Costs Most ETFs aim to match popular indexes, so their operating costs (and investor charges) are usually very low. And for day traders, an ETF’s “bid/ask spread” — the gap between how much buyers are willing to pay and sellers are willing to accept — can make a big difference in the final cost of trading shares. “Actively managed” funds that don’t levy sales “loads” or other fees still charge annual operating expenses that take a (sometimes big) bite out of your returns over time. You get what you pay for — unless you don’t.
Tax Efficiency ETFs and mutual funds generate taxable capital gains when they sell securities whose prices have risen, but ETFs usually trade shares “in-kind” with other investors (mutual funds sell shares for cash). So in general, ETFs generate less capital gains than mutual funds do on the same securities. (Also, most ETFs buy and sell just enough to keep matching the index they track.) When a mutual fund investor redeems shares, the fund must sell the shares for cash, which often generates capital gains the fund pays out to shareholders at the end of the year. That’s on top of any gains the investor may see if they sell their fund shares for more than they paid.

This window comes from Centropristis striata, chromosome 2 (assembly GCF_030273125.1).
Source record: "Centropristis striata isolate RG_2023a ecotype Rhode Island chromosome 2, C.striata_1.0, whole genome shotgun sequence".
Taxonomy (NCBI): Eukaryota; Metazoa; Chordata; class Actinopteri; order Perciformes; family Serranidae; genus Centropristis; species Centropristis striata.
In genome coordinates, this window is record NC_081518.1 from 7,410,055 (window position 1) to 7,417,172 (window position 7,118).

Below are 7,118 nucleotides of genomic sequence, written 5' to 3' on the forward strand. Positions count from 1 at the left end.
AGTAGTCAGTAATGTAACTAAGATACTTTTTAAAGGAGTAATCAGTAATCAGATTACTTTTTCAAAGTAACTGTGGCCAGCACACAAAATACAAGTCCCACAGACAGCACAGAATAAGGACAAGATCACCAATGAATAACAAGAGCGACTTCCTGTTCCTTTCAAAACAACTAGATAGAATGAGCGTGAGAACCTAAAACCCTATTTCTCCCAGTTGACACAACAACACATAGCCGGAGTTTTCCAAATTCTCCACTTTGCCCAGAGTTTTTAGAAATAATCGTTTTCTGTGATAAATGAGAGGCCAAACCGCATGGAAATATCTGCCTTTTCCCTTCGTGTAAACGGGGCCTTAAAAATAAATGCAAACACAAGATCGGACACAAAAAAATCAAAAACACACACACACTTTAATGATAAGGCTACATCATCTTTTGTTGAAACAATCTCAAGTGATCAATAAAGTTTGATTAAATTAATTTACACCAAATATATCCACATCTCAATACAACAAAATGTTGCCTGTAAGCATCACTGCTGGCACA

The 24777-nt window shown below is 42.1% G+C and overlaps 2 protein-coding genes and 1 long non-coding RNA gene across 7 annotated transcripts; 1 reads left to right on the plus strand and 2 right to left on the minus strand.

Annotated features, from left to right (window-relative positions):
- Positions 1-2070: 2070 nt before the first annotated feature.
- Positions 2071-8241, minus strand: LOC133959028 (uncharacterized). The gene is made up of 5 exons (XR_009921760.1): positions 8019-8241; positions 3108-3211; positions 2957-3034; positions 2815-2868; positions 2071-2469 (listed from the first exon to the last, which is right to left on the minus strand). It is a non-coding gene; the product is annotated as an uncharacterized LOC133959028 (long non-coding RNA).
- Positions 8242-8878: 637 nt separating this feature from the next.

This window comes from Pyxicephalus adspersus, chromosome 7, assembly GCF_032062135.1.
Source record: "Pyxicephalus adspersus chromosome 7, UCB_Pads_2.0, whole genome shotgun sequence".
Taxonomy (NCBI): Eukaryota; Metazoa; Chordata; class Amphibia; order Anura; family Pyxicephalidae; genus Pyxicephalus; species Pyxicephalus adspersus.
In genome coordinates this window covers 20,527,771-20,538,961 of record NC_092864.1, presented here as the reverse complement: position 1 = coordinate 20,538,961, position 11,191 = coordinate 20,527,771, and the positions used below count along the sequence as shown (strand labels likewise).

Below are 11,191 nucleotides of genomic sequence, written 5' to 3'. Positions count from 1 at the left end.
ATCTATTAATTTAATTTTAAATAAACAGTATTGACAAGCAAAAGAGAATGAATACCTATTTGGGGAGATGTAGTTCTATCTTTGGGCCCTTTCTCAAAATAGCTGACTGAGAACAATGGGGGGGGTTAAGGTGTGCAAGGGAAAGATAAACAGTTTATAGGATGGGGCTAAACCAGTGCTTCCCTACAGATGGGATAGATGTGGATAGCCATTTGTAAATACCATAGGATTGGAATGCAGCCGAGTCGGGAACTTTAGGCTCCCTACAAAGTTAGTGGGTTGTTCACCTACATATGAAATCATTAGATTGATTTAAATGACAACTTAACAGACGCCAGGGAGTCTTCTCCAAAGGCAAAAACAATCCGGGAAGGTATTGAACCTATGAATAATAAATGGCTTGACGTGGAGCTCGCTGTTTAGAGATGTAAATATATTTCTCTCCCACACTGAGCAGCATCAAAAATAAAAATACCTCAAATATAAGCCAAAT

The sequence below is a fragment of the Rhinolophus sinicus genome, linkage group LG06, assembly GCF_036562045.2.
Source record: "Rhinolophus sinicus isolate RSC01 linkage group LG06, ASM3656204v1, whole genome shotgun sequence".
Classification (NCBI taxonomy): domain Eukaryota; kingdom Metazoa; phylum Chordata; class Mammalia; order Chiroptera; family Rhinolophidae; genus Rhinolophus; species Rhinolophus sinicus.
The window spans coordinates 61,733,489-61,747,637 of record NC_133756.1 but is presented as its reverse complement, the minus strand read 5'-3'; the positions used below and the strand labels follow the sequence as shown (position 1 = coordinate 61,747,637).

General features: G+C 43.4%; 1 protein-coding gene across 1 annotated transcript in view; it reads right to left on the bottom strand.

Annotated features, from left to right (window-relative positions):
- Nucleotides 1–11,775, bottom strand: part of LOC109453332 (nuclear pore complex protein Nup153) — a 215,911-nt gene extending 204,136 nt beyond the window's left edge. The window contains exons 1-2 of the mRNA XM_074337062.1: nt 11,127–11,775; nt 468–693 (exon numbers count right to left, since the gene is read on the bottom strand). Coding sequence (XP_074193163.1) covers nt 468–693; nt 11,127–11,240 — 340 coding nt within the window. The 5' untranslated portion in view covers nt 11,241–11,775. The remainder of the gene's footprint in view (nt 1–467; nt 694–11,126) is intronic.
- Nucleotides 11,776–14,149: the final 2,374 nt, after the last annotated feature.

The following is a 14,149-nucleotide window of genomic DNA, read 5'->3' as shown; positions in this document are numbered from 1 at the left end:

Transparency Most “index” ETFs disclose their holdings online every day (“managed” ETFs are legally required to) — and every ETF must publish daily lists of securities it’s authorized to buy or sell. Mutual funds must report on their holdings once a quarter — with data that are 30 days old. Details aren’t so clear in the interim. Yet because mutual funds can “drift,” stray from their strategies, investors should monitor their funds’ holdings periodically.
Track Record Most ETFs aim to mirror indexes — benchmarks that track often narrow market segments that could be affected by things like interest rates, business cycles and investor attitudes. But except for long-term trends, you shouldn’t put much stock in how a stock or bond index has performed in the past. Some investments can be harder to master than others, and some mutual fund managers are that good at finding hidden gems or beating their peers or benchmark indexes. So, it can pay to pay attention to past performance — however past performance is not guarantee of future results.

 

Past performance is not a guarantee of future results or success and diversification does not assure a profit or protect against a loss in declining markets.

 


Remember that investing involves risk and it is possible to lose move when investing. Some investments have more risk than others. The risks associated are fully explained in each respective prospectus or summary prospectus. Please read the prospectus carefully before investing.